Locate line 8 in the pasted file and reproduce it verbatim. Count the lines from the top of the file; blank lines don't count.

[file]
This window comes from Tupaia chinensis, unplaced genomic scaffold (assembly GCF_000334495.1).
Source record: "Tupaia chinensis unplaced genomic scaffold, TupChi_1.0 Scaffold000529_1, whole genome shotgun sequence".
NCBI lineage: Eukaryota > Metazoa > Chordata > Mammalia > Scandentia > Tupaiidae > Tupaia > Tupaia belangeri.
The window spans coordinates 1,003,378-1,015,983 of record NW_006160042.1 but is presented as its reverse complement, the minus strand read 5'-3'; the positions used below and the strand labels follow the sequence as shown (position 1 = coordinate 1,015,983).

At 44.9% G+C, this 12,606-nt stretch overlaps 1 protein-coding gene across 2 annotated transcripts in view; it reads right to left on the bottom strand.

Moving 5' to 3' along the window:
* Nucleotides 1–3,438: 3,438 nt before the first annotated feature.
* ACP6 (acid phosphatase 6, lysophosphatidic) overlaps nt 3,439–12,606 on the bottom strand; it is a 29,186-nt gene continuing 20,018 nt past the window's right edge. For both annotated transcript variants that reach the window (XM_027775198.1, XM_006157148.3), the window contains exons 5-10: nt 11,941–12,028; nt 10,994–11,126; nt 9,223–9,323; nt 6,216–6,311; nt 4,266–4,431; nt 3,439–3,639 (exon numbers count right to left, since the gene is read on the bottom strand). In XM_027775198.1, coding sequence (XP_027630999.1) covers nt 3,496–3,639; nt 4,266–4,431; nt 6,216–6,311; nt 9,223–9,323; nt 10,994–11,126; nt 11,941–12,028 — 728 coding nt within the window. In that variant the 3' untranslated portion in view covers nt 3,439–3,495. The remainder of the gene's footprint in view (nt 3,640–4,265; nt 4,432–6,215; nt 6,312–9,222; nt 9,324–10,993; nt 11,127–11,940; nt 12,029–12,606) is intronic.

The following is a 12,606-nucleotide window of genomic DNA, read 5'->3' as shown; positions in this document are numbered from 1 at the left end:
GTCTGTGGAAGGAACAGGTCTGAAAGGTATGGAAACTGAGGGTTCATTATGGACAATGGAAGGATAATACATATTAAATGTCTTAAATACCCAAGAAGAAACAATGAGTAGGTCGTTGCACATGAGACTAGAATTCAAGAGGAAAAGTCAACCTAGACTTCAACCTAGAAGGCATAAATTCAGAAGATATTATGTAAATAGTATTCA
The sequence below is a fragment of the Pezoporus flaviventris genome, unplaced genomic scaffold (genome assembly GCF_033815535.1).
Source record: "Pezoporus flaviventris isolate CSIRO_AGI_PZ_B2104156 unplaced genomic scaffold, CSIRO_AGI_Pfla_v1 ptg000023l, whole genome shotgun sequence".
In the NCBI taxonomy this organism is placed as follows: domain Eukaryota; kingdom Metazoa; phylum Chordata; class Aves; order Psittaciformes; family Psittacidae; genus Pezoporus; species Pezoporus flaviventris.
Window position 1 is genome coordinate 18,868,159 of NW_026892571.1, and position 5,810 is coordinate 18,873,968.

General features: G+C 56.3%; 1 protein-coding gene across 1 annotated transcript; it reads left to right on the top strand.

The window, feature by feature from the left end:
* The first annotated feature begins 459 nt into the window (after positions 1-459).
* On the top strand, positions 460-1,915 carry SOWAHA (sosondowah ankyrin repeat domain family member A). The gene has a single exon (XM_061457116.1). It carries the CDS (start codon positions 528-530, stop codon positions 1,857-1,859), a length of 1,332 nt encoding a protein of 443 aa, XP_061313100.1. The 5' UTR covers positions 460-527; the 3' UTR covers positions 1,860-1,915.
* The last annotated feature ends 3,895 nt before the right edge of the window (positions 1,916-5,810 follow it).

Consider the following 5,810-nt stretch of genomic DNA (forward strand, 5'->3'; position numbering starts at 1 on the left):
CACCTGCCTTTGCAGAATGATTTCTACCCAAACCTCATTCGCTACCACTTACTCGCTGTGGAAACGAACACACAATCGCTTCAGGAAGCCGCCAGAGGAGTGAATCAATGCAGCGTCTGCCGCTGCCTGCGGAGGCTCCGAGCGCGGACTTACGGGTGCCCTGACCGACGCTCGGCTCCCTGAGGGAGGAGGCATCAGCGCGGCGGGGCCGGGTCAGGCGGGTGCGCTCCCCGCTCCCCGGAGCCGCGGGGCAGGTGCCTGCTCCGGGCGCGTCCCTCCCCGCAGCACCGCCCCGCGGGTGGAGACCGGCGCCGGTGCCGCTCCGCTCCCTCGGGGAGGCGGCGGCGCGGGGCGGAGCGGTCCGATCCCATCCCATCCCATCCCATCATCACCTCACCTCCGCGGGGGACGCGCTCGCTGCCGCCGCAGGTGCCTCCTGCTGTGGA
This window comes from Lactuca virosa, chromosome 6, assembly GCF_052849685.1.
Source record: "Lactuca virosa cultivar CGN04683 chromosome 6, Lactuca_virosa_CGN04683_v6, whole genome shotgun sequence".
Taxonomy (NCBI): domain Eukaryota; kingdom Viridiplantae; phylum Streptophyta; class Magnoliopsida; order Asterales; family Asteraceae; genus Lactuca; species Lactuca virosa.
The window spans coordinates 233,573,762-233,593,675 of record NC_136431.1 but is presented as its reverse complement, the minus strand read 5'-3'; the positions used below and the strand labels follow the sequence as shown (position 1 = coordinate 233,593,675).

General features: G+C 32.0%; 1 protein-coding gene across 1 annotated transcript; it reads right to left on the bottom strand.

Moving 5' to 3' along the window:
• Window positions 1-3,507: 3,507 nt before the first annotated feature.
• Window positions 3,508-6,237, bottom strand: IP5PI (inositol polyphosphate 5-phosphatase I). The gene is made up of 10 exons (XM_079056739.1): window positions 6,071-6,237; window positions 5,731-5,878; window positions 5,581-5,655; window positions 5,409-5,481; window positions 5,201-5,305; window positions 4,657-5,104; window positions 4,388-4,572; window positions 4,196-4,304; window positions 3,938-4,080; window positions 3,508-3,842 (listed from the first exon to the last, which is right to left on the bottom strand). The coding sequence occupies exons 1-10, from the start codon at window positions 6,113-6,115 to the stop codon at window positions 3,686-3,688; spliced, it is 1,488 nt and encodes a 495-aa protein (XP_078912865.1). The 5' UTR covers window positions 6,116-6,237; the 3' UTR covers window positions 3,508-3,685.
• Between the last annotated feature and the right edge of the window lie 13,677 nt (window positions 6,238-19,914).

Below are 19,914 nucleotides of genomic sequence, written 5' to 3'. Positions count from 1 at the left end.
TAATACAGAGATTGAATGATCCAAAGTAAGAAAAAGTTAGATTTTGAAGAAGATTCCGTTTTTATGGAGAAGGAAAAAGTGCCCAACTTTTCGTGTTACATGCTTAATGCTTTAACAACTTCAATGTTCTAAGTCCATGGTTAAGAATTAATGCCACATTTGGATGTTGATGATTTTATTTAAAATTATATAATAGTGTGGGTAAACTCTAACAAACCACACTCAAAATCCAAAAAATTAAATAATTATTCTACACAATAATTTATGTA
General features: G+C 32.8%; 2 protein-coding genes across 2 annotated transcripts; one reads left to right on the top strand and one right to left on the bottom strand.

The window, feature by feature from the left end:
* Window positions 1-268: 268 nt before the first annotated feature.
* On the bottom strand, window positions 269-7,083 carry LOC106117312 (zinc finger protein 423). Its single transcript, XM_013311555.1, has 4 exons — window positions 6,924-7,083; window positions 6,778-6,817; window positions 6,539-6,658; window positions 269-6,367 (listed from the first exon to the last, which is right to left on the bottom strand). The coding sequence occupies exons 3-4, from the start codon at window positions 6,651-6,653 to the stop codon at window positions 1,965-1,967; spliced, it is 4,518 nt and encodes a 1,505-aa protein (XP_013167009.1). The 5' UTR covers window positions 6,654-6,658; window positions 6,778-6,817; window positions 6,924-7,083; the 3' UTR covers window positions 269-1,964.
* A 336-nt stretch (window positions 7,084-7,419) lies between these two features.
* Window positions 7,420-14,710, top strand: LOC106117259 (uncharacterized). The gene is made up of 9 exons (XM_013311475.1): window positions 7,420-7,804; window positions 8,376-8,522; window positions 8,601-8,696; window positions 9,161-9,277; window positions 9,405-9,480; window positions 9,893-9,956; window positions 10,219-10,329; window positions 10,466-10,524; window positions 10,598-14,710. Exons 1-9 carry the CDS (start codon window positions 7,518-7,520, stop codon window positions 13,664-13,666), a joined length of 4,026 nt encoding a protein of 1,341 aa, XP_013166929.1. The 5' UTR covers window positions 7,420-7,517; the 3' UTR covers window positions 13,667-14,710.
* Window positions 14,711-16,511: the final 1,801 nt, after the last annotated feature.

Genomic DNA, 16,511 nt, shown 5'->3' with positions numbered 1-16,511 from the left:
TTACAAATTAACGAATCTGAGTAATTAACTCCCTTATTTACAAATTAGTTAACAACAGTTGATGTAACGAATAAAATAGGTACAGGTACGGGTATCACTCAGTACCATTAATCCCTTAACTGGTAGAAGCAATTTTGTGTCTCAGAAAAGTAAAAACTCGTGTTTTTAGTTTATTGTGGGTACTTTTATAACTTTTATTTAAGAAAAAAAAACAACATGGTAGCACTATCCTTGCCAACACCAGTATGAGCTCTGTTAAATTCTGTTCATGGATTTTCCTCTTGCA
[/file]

* ACP6 (acid phosphatase 6, lysophosphatidic) overlaps nt 3,439–12,606 on the bottom strand; it is a 29,186-nt gene continuing 20,018 nt past the window's right edge. For both annotated transcript variants that reach the window (XM_027775198.1, XM_006157148.3), the window contains exons 5-10: nt 11,941–12,028; nt 10,994–11,126; nt 9,223–9,323; nt 6,216–6,311; nt 4,266–4,431; nt 3,439–3,639 (exon numbers count right to left, since the gene is read on the bottom strand). In XM_027775198.1, coding sequence (XP_027630999.1) covers nt 3,496–3,639; nt 4,266–4,431; nt 6,216–6,311; nt 9,223–9,323; nt 10,994–11,126; nt 11,941–12,028 — 728 coding nt within the window. In that variant the 3' untranslated portion in view covers nt 3,439–3,495. The remainder of the gene's footprint in view (nt 3,640–4,265; nt 4,432–6,215; nt 6,312–9,222; nt 9,324–10,993; nt 11,127–11,940; nt 12,029–12,606) is intronic.